The flavour-packed skin of grapes and why it matters

Stanners Vineyard is an artisanal, family-owned and operated winery located near the village of Hillier in Prince Edward County. Try its Pinot Gris Cuivré for a good skin-contact wine. (Photo: Remi Theriault)

Stanners Vineyard is an artisanal, family-owned and operated winery located near the village of Hillier in Prince Edward County. Try its Pinot Gris Cuivré for a good skin-contact wine. (Photo: Remi Theriault)

Most wine grapes’ characteristics and colour come from the skins. Grape pulp houses sugars, water and acids, but it’s the thin protective layer that gives the grape its true character. Tannins, volatile aromatic compounds and bitterness all come from the skin. And upon it? Blooms of yeast, the inoculant for fermentation, can be found on the skin itself.
Red and white grapes may spend some time macerating with their skins after being crushed. The varietal, alongside the winemaker’s choices, will determine how long the skins are in contact with the juice. Early on, at colder temperatures and prior to any alcohol formation, the extraction process will be slower, gradually speeding up as the vigours of fermentation heat up the mixture. The creation of alcohol will exacerbate this extraction. Deciding when to remove the juice from skins depends on the winemaker’s goal.
Notably, almost all reds will see skin contact: this is where, for the most part, they derive colour. In a few rare cases, the pulp is also red and, as such, the juice when initially pressed will also be red. These varietals are known as teinturier grapes. Alicante Bouschet, Marechal Foch and Saperavi are the most common, though they are still rarely seen. On the flip side, Blanc de Noirs Champagne is a white wine made out of Pinot noir and Pinot Meunier, two red grapes that see zero time on their skins, making a white wine from red grapes.
Rosés are typically a lightly pressed red, and not often a blend of red and white wines. Rosé Champagne is an outlier, as some red will be blended in post-fermentation to add colour. In table wines and sparklings outside of Champagne, a short maceration time will give colour and complexity, ideally without introducing too many tannins, as the aim is to create a lighter, more delicate style that may be lost behind too much tannic grip. Light reds often ride the line between rosés and reds: don’t expect to see a Pinot Noir on skins for too long. It’s about finding that delicate balance between the textural grip and the volatile oils and compounds in the skin.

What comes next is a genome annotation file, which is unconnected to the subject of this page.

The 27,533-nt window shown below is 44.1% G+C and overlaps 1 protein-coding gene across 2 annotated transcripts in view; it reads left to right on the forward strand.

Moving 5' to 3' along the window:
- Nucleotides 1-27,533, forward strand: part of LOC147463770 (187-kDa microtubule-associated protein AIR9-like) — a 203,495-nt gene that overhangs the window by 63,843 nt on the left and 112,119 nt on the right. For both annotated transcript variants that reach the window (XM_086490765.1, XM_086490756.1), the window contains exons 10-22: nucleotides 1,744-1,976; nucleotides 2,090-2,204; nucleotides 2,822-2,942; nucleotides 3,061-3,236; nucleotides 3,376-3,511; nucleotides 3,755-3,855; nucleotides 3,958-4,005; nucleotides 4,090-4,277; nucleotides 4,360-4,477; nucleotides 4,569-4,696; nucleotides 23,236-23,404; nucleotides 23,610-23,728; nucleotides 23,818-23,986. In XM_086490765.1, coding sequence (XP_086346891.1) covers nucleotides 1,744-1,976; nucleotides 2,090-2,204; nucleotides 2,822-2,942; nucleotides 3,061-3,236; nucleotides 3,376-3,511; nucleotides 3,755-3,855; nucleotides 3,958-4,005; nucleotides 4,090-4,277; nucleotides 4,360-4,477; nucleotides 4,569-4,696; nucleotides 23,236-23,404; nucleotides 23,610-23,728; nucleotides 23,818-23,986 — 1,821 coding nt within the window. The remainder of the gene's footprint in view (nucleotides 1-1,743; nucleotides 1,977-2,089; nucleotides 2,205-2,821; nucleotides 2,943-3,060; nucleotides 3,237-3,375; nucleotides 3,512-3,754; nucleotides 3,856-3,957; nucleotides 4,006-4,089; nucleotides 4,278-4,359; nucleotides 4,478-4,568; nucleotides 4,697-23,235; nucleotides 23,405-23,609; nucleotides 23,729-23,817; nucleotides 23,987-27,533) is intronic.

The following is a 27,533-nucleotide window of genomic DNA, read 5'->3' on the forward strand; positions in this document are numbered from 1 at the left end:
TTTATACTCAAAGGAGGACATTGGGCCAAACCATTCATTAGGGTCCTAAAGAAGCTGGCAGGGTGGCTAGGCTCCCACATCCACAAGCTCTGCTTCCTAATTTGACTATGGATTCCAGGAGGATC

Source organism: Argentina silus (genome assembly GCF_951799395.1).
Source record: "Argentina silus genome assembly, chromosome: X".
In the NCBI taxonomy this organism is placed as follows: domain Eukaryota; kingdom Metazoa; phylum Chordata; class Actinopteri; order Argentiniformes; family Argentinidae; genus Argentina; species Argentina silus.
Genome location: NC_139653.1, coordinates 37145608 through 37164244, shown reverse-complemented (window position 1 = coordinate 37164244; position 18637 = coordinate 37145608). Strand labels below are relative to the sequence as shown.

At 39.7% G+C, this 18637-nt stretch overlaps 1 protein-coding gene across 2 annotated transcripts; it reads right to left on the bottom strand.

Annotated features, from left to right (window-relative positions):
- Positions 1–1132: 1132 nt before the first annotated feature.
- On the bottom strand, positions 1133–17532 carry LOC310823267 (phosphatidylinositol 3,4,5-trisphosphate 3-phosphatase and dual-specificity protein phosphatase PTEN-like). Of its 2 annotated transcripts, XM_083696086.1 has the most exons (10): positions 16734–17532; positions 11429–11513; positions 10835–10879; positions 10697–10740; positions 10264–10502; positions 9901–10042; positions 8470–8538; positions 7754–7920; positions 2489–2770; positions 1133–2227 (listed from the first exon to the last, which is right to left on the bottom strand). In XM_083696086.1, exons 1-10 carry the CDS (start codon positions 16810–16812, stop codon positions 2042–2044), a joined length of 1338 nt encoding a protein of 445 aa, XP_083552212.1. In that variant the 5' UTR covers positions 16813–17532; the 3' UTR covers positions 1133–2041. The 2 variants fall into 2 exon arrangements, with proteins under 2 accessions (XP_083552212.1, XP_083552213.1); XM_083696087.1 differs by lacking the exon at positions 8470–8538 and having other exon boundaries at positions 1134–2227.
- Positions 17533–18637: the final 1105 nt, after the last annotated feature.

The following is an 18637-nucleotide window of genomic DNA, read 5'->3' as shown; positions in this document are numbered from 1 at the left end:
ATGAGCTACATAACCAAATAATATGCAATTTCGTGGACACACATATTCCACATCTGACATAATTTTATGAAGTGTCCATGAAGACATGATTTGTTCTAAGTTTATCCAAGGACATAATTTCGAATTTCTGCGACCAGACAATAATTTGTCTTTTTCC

There is often a misconception that white wines don’t see any skin contact and this is true for some bottlings. Italian-styled Pinot Grigios tend to have no time on skins, but they’re also picked early to retain a high acidity and low alcohol. In essence, their very being aims to create a neutral, approachable “house white” style. A little skin contact can go a long way in providing more body, texture and truer iteration of the grape and winemaker’s intentions.
If the white winemaker decides to extend skin contact to more than a few days, the wine will take on even more of those colour compounds, tannins and skin characteristics. Depending on the varietal, these wines might turn orange. Some, such as Stanners Pinot Gris Cuivré turn a veritable copper, as the Pinot Gris grape is more pink-hued than the green most white grapes tend to be.
Extended maceration into the realm of orange is typically reserved for highly aromatic grapes with thicker skins and higher acid. Flavours of Orange Pekoe tea, dried white flowers, nuts and tropical fruits tend to abound, though texturally the wine will be closer to robust red than most whites. The acidity is important as it’ll help keep the tannic grip in check, while the higher aromatics provide more depth to the finished wine. Grapes such as Gewurztraminer, Pinot Gris and Sauvignon Blanc are typical.
Recommendations: Groupe Soleil wine agency carries a plethora of Blanc de Noir Champagnes from artisanal growers throughout the region. Stanners Pinot Gris Cuivré is available from the winery in Hillier, Prince Edward County, or is available on its website at
Classic orange wine producers worth seeking out are Pheasant’s Tears (from wine agent All the Right Grapes) and from Gravner (The Living Vine).

Tristan Bragaglia-Murdock likes pouring wine at Fauna almost as much as he likes writing about it, drinking and making it.

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Category: Delights

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Tristan Bragaglia-Murdock manages the wine lists at Jabberwocky and Union 613.

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